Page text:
Design #1: The self-watering pot uses a string that is threaded from a water reservoir through the potting mix and back into the reservoir (where the string wicks water to the plant).

Here is an example from Amazon of a self-watering pot that uses a string to wick water:

Amazon affiliate link for wicking self-watering pots

Design #2: The pot consists of an inner unglazed clay pot and an outer glazed clay pot. The outer pot holds water while the inner, porous pot wicks water through the sides of it, providing a slow release of moisture into the potting mix.

Here is an example of this particular type of self-watering pot from Amazon:

Amazon affiliate link for this clay self-watering pot

There are many more setups that work successfully for people.

Do you need a rich soil to keep a plant evenly moist?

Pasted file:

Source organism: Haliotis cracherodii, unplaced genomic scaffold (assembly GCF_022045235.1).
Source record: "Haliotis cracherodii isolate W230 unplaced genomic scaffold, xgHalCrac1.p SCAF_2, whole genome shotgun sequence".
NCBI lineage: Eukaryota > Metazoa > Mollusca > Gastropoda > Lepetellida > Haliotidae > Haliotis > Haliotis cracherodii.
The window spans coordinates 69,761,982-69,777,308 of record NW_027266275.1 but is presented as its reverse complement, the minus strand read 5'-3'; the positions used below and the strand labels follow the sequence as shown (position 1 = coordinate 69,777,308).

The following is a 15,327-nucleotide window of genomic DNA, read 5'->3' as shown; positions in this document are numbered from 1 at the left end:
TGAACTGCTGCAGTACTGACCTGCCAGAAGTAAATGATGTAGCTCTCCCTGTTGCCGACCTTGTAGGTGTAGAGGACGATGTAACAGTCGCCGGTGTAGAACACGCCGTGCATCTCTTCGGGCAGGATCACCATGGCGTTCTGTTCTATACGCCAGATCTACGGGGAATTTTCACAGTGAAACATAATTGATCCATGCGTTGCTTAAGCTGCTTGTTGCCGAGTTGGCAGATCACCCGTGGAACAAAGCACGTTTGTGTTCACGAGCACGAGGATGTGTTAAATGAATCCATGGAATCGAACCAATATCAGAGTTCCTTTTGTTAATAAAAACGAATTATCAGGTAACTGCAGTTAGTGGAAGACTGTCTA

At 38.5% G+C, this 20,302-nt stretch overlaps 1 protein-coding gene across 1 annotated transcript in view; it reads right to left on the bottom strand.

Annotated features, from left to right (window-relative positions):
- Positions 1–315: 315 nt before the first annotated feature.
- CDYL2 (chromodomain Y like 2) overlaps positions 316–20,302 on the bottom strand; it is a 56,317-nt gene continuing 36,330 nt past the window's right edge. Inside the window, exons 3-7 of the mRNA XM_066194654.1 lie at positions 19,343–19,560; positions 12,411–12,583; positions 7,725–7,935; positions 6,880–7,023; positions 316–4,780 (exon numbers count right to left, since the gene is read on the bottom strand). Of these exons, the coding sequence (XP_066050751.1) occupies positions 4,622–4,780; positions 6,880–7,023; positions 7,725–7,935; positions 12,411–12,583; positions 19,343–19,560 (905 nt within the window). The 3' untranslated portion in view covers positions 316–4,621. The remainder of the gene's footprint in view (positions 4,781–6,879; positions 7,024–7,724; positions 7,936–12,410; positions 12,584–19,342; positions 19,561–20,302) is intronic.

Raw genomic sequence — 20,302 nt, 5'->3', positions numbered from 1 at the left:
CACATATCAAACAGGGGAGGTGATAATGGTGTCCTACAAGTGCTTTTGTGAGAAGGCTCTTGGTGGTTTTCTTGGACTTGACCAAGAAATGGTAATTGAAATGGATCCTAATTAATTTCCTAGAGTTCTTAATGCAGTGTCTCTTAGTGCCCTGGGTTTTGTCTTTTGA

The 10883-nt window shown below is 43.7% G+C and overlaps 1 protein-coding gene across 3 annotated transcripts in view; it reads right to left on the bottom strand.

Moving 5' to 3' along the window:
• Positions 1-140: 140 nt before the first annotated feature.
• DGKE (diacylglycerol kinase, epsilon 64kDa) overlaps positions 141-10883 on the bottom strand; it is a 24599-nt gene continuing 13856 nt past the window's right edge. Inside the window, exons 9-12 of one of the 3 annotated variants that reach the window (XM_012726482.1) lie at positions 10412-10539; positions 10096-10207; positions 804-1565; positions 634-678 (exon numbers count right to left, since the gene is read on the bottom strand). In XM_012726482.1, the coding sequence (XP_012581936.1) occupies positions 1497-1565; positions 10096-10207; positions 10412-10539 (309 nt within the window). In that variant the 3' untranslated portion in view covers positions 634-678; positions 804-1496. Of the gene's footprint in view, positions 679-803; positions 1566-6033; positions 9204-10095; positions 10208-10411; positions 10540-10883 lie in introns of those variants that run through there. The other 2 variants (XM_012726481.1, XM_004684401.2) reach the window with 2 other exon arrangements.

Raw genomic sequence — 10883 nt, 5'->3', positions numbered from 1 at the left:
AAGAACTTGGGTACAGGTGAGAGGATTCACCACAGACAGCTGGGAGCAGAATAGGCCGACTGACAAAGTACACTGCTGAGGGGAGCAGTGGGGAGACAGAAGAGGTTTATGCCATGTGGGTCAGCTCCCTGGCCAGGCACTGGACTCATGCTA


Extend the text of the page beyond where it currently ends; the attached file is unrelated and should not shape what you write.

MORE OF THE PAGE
Nope. In fact, you may not want to use a very rich soil because even water-loving plants can develop root rot and dislike being kept in wet conditions.

I use a well-draining mix with my moisture lovers, but check their moisture level more frequently.

If you choose to use a more water-retentive mix, be sure to monitor the moisture level for the first week to ensure the plant doesn’t stay very wet for long periods of time.

The material your plant’s pot is made from also helps to increase or decrease moisture levels

Unglazed, clay pots (like terracotta) are porous and wick water out of the potting mix. Cement pots also absorb water out of potting mix (unless glazed). These types are perfect for plants that want to dry out quickly.

Plastic or glazed pots do not provide this wicking capacity and therefore keep potting mixes wet or moist for longer periods of time.